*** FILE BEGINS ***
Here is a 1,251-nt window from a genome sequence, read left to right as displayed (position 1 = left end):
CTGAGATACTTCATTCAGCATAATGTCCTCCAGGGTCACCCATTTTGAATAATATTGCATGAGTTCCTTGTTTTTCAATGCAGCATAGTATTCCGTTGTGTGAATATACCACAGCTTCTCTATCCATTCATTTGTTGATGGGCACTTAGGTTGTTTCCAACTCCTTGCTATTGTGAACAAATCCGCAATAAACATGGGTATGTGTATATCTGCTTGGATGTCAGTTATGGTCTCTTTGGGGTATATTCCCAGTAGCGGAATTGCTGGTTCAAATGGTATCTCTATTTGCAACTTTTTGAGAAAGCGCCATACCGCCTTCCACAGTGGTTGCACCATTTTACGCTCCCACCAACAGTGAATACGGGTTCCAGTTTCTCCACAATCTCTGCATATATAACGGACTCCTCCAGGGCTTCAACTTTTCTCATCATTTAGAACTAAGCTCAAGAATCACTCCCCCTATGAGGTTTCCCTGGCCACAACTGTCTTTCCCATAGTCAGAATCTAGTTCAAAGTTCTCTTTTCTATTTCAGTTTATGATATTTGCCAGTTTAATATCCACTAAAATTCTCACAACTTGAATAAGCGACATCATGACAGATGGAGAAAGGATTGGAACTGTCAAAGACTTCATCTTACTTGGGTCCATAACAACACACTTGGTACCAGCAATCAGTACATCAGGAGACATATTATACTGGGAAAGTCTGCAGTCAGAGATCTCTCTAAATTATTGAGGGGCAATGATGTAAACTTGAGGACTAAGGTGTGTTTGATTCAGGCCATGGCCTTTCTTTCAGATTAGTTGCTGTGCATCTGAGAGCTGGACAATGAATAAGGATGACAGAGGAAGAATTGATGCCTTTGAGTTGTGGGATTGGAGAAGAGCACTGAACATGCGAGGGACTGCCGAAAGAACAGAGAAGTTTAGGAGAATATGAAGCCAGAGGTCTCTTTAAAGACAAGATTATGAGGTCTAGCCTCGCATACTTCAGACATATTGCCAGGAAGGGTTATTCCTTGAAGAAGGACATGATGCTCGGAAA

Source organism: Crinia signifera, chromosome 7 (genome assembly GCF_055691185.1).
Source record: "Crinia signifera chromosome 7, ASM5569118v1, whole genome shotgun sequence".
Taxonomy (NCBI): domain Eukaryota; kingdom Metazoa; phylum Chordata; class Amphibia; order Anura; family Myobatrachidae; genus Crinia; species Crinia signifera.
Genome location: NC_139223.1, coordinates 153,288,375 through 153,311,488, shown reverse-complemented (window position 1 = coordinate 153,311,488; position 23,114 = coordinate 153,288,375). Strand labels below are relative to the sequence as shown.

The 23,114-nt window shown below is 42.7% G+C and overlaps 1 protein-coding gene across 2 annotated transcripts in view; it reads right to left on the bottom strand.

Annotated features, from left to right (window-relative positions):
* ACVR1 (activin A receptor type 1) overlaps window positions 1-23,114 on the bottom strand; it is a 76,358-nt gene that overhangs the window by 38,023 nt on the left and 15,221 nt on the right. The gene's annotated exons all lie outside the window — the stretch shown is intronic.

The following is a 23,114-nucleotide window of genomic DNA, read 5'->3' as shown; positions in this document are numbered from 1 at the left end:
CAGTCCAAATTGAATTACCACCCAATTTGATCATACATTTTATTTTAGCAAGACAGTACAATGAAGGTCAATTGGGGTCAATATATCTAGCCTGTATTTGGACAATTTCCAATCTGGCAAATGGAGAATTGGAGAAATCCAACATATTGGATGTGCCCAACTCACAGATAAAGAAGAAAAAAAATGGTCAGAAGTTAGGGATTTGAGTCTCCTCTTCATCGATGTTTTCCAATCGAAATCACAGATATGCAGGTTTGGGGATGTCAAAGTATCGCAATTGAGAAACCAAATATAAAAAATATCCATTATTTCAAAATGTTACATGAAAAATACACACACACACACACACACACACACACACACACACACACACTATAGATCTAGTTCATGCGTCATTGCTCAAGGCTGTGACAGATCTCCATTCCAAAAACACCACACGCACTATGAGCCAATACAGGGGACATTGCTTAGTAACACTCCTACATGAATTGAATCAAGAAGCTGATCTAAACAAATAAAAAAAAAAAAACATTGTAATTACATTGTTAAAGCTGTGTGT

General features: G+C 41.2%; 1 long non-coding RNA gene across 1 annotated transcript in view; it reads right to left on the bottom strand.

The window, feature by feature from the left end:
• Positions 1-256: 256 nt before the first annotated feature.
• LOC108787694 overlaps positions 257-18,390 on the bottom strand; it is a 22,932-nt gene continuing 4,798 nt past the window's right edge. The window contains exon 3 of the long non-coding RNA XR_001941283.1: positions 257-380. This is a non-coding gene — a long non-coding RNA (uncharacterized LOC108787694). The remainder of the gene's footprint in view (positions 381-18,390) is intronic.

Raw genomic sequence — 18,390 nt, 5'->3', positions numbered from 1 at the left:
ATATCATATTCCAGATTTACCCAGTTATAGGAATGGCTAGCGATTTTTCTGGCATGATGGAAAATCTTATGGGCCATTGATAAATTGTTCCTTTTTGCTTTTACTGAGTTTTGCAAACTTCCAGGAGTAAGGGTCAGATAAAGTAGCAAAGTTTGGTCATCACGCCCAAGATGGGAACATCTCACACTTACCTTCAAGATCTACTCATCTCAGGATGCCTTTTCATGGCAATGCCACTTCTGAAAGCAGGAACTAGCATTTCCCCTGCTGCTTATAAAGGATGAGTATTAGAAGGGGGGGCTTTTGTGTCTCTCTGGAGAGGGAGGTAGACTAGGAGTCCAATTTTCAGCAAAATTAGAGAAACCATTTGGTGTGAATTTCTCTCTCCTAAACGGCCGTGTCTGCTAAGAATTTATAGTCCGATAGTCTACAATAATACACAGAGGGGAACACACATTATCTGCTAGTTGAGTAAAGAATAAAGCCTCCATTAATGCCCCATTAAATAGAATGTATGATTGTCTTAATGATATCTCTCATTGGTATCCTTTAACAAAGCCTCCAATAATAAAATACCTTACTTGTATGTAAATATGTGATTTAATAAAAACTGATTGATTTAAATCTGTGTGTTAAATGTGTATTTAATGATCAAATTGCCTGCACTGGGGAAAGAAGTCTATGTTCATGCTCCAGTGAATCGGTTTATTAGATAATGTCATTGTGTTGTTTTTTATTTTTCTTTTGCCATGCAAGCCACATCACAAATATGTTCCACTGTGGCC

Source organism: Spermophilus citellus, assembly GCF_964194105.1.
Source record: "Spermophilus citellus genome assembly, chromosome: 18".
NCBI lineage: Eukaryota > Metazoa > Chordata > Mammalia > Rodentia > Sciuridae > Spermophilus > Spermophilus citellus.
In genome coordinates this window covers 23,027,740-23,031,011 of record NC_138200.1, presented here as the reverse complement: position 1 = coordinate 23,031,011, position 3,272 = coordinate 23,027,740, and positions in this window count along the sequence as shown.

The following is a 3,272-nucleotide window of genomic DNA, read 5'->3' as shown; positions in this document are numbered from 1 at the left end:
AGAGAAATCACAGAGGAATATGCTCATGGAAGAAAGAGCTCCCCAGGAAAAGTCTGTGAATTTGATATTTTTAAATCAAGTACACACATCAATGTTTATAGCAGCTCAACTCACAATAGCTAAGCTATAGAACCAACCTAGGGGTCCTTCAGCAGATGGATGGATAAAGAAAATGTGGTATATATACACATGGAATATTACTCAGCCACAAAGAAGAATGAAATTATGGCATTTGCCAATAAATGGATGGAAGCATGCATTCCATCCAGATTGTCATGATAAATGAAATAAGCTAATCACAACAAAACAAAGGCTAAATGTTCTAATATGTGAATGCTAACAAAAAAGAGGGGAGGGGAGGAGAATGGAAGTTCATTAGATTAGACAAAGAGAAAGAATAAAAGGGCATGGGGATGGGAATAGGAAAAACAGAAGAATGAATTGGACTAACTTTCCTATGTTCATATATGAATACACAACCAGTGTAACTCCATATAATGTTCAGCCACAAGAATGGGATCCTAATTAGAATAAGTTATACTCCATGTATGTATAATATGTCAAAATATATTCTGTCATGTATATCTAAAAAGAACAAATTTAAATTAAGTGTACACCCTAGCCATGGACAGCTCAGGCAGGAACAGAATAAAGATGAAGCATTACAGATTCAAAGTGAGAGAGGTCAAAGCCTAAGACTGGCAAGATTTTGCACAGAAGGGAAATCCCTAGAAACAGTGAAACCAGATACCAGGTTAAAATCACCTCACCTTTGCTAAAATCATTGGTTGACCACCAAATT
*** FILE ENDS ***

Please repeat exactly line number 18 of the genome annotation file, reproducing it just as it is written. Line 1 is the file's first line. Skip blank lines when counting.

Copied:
Source organism: Spermophilus citellus, assembly GCF_964194105.1.